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What is Trauma?

Drawing of a person sitting holding their knees, surrounded by scribbles and jumbled question marks.

Trauma is the lasting emotional response that often results from living through a distressing event. Experiencing a traumatic event can harm a person’s sense of safety, sense of self, and ability to regulate emotions and navigate relationships. Long after the traumatic event occurs, people with trauma can often feel shame, helplessness, powerlessness and intense fear.

Trauma has no boundaries regarding age, gender, socioeconomic status, race, ethnicity, or sexual orientation. Trauma is a common experience for adults and children in American communities, and it is especially common in the lives of people with mental and substance use disorders. For this reason, the need to address trauma is increasingly seen as an important part of effective behavioral health care and an integral part of the healing and recovery process.

Source: Trauma | CAMHTrauma and Violence - What is Trauma and the Effects? | SAMHSA

Understanding Trauma

  • Resource Guide to Trauma-Informed Human Services | The Administration for Children and Families ( This guide provides human services leaders at the local, State, Tribal, and Territorial levels with information and resources on recent advances in our understanding of trauma, toxic stress, and executive functioning. The guide helps professionals learn about trauma-informed care and helps those currently engaged in trauma-informed work to improve their practice.
  • Trauma Initiatives & Resources - DBHIDS: List of trauma initiatives and resources from the City of Philadelphia.
  • How childhood trauma affects health across a lifetime | Nadine Burke Harris | TED ( Childhood trauma isn’t something you just get over as you grow up. Pediatrician Nadine Burke Harris explains that the repeated stress of abuse, neglect and parents struggling with mental health or substance abuse issues has real, tangible effects on the development of the brain.
  • Adverse Childhood Experiences (ACEs) ( Adverse childhood experiences (ACEs) can have a tremendous impact on future violence victimization and perpetration, and lifelong health and opportunity. CDC works to understand ACEs and prevent them.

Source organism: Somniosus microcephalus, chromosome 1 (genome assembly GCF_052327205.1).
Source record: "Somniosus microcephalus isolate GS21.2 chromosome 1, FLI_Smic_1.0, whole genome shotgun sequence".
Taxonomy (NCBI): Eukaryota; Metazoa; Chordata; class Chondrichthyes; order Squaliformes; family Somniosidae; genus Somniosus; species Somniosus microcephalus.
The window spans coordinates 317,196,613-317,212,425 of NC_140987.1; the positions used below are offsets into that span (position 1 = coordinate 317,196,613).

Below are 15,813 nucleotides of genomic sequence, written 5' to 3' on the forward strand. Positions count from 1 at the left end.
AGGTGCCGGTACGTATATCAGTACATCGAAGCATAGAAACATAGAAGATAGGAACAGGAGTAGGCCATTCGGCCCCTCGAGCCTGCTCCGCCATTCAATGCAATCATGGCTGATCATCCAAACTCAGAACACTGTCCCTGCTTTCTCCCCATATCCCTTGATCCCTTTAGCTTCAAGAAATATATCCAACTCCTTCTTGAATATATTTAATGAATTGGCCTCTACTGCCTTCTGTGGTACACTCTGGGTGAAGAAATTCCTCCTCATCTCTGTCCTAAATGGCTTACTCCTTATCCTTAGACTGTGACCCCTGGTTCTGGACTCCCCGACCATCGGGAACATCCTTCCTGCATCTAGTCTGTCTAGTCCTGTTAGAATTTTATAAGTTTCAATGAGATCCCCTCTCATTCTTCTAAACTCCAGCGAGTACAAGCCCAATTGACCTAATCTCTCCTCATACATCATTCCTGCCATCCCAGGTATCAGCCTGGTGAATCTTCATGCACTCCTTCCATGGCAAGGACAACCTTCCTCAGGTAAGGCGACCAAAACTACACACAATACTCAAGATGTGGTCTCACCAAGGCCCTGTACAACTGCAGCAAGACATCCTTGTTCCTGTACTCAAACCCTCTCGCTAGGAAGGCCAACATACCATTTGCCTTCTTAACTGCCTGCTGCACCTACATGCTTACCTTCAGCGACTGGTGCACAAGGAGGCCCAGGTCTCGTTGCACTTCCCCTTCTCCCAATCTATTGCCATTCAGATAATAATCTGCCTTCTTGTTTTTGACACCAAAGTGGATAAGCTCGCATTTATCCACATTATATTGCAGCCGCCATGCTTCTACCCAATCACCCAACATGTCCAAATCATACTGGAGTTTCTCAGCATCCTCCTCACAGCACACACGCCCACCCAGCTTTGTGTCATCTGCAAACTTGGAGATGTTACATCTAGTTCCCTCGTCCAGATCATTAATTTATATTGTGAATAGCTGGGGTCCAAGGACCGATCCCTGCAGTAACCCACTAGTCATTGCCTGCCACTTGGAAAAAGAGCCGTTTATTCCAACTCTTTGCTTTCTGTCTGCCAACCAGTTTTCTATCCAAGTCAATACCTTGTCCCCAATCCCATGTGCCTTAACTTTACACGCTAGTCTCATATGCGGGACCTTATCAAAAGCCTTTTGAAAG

• Home ( PACEs Connection is a social network that recognizes the impact of a wide variety of adverse childhood experiences (ACEs) in shaping adult behavior and health, and that promotes trauma-informed and resilience-building practices and policies in all families, organizations, systems and communities. We support communities to accelerate the science of positive and adverse childhood experiences to solve our most intractable problems.
  • About PCAR | PCAR: The mission of the Pennsylvania Coalition to Advance Respect is to work to eliminate all forms of sexual violence and to advocate for the rights and needs of victims of sexual assault.
  • Understanding Child Trauma - What is Childhood Trauma? | SAMHSA: Recognize the signs of child traumatic stress and the impact that trauma may have on children. The infographic developed by SAMHSA’s National Child Traumatic Stress Initiative (NCSTI) provides information on the prevalence and impact of traumatic events on children, and what actions can be taken to support children who experience traumatic events.

Resources for Trauma-Impacted Individuals

Post-Traumatic Growth

A person with ginger hair wearing a blue shirt with clouds on it hugging themselves, surrounded by flowers and greenery. Above them in white letters reads, Understanding what our trauma is can help us heal.

Post-traumatic growth, or PTG, is defined as "positive psychological changes experienced as a result of the struggle with trauma or highly challenging situations”. This phenomenon should be considered not as an alternative, but as a parallel process with respect to negative psychological consequences. PTG may feature positive changes in self-perception, interpersonal relationships and philosophy of life, leading to increased self-awareness and self-confidence, a more open attitude towards others, a greater appreciation of life and the discovering of new possibilities.

Source: Post Traumatic Growth (PTG) in the Frame of Traumatic Experiences - PMC (

More information on Post-Traumatic Growth:


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Harrisburg, PA 17103

Office Phone:  717.221.1022


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